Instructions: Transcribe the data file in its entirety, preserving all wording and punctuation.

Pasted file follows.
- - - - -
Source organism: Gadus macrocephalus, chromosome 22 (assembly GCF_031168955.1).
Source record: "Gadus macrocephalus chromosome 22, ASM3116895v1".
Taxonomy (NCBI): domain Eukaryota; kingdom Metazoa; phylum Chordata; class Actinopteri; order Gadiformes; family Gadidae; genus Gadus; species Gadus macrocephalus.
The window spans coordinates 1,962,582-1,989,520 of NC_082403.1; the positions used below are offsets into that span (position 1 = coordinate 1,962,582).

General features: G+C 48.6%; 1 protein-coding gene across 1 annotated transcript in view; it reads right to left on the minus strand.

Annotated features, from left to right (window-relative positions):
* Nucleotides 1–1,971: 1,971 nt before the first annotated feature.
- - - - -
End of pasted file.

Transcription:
Source organism: Gadus macrocephalus, chromosome 22 (assembly GCF_031168955.1).
Source record: "Gadus macrocephalus chromosome 22, ASM3116895v1".
Taxonomy (NCBI): domain Eukaryota; kingdom Metazoa; phylum Chordata; class Actinopteri; order Gadiformes; family Gadidae; genus Gadus; species Gadus macrocephalus.
The window spans coordinates 1,962,582-1,989,520 of NC_082403.1; the positions used below are offsets into that span (position 1 = coordinate 1,962,582).

General features: G+C 48.6%; 1 protein-coding gene across 1 annotated transcript in view; it reads right to left on the minus strand.

Annotated features, from left to right (window-relative positions):
* Nucleotides 1–1,971: 1,971 nt before the first annotated feature.